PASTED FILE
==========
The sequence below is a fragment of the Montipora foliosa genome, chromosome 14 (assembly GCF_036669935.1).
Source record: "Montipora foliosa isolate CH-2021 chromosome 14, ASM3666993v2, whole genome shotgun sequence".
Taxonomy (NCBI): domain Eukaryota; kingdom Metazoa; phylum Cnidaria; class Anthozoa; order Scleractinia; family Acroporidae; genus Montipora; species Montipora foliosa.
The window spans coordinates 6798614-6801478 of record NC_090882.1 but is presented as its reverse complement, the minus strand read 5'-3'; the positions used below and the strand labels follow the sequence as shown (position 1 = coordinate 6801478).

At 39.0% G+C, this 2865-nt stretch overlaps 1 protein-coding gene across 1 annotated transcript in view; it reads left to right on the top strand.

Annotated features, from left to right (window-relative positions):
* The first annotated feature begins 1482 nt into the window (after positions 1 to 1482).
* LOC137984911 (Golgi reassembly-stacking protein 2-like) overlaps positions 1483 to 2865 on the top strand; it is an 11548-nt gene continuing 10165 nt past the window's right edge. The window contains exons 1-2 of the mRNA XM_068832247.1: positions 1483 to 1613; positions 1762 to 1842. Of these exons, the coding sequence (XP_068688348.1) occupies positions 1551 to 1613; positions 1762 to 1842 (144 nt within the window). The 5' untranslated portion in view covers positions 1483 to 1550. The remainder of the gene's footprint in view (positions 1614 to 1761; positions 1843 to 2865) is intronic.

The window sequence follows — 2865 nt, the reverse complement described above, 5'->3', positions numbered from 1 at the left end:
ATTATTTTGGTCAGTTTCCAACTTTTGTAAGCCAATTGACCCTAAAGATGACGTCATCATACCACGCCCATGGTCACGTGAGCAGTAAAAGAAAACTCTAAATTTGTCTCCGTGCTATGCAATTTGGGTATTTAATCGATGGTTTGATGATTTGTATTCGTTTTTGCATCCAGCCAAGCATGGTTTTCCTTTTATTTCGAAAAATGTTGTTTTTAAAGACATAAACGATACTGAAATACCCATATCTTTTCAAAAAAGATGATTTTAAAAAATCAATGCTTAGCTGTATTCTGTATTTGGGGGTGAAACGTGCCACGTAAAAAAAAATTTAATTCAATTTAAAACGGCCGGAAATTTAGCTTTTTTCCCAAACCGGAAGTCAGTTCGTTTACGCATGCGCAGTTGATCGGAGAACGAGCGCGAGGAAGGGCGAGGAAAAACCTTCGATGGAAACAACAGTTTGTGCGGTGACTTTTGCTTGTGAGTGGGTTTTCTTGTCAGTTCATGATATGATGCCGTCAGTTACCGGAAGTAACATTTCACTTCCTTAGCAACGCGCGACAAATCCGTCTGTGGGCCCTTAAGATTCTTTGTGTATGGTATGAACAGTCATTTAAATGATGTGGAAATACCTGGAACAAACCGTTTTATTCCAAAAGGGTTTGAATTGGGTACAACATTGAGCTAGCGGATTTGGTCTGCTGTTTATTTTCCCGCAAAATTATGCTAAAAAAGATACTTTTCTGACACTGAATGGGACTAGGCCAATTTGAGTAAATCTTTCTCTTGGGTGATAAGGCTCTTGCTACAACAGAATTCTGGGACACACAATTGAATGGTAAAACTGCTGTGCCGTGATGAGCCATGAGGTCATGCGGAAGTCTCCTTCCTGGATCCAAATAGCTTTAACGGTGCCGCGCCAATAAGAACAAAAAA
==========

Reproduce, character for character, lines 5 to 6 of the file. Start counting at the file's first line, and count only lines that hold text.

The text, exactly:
At 39.0% G+C, this 2865-nt stretch overlaps 1 protein-coding gene across 1 annotated transcript in view; it reads left to right on the top strand.

Annotated features, from left to right (window-relative positions):